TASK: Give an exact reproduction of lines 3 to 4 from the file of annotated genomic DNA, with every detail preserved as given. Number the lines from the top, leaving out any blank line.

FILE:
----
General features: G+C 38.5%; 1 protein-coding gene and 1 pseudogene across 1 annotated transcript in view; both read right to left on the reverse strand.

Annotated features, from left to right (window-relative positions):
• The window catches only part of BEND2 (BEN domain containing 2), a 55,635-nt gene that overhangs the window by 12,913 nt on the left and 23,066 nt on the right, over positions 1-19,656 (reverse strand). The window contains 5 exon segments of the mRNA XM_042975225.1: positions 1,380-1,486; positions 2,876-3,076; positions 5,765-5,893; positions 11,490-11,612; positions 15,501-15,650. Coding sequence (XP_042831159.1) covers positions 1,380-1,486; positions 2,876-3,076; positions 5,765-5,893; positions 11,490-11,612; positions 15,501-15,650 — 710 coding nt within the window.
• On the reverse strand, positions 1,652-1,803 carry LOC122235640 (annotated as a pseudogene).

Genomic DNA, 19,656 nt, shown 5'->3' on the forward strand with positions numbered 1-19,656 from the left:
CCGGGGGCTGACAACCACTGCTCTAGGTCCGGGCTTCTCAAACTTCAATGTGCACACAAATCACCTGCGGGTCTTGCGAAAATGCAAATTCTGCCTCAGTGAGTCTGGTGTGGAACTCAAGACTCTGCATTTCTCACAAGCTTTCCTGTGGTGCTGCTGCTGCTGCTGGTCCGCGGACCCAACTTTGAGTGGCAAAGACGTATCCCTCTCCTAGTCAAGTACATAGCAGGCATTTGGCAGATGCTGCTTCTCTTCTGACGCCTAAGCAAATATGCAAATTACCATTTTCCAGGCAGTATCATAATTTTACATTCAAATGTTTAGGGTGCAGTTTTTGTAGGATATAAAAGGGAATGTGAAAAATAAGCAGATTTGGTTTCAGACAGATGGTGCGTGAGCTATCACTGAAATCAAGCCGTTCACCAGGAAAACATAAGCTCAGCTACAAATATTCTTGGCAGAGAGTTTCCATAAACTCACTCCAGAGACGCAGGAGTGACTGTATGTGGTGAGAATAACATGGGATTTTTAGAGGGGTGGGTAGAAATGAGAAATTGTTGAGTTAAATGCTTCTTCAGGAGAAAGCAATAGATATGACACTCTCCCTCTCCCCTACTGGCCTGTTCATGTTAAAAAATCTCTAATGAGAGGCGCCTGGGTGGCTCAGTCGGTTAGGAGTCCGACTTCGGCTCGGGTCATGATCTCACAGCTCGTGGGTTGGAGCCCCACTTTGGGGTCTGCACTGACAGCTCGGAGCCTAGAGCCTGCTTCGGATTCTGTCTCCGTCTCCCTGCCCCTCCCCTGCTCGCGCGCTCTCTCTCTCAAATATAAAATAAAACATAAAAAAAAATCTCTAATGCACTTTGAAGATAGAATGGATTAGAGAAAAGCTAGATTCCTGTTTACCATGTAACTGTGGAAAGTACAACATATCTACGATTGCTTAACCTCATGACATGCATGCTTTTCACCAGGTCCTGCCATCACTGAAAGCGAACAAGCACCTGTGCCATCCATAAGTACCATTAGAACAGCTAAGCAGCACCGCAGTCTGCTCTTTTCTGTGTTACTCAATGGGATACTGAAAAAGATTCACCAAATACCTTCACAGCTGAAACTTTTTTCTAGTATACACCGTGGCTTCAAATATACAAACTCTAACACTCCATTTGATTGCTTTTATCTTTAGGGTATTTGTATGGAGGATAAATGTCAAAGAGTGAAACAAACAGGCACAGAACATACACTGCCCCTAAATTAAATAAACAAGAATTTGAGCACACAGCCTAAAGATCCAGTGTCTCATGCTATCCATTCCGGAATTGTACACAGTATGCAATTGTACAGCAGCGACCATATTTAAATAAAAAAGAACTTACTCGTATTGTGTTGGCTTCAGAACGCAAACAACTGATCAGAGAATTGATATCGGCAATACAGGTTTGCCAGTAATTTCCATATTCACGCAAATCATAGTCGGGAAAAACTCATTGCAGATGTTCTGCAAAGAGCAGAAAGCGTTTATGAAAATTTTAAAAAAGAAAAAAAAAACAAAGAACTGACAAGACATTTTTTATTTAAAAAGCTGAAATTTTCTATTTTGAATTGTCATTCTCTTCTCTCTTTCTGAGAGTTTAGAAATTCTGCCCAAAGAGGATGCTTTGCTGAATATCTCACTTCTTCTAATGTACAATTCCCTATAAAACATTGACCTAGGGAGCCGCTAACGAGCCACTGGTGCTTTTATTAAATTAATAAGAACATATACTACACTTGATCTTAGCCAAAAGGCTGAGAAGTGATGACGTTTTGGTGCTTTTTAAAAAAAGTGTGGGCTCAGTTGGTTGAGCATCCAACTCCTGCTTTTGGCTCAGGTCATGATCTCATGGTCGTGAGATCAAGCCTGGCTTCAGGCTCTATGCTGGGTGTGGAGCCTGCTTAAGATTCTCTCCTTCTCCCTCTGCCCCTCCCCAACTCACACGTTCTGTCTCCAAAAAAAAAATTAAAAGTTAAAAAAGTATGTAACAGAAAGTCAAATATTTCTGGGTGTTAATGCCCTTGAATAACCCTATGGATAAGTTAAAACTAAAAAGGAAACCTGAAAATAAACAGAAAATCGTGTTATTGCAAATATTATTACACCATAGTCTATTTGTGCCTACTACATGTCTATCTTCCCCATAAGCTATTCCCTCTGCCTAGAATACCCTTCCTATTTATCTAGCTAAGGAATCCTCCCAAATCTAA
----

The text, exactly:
• The window catches only part of BEND2 (BEN domain containing 2), a 55,635-nt gene that overhangs the window by 12,913 nt on the left and 23,066 nt on the right, over positions 1-19,656 (reverse strand). The window contains 5 exon segments of the mRNA XM_042975225.1: positions 1,380-1,486; positions 2,876-3,076; positions 5,765-5,893; positions 11,490-11,612; positions 15,501-15,650. Coding sequence (XP_042831159.1) covers positions 1,380-1,486; positions 2,876-3,076; positions 5,765-5,893; positions 11,490-11,612; positions 15,501-15,650 — 710 coding nt within the window.
• On the reverse strand, positions 1,652-1,803 carry LOC122235640 (annotated as a pseudogene).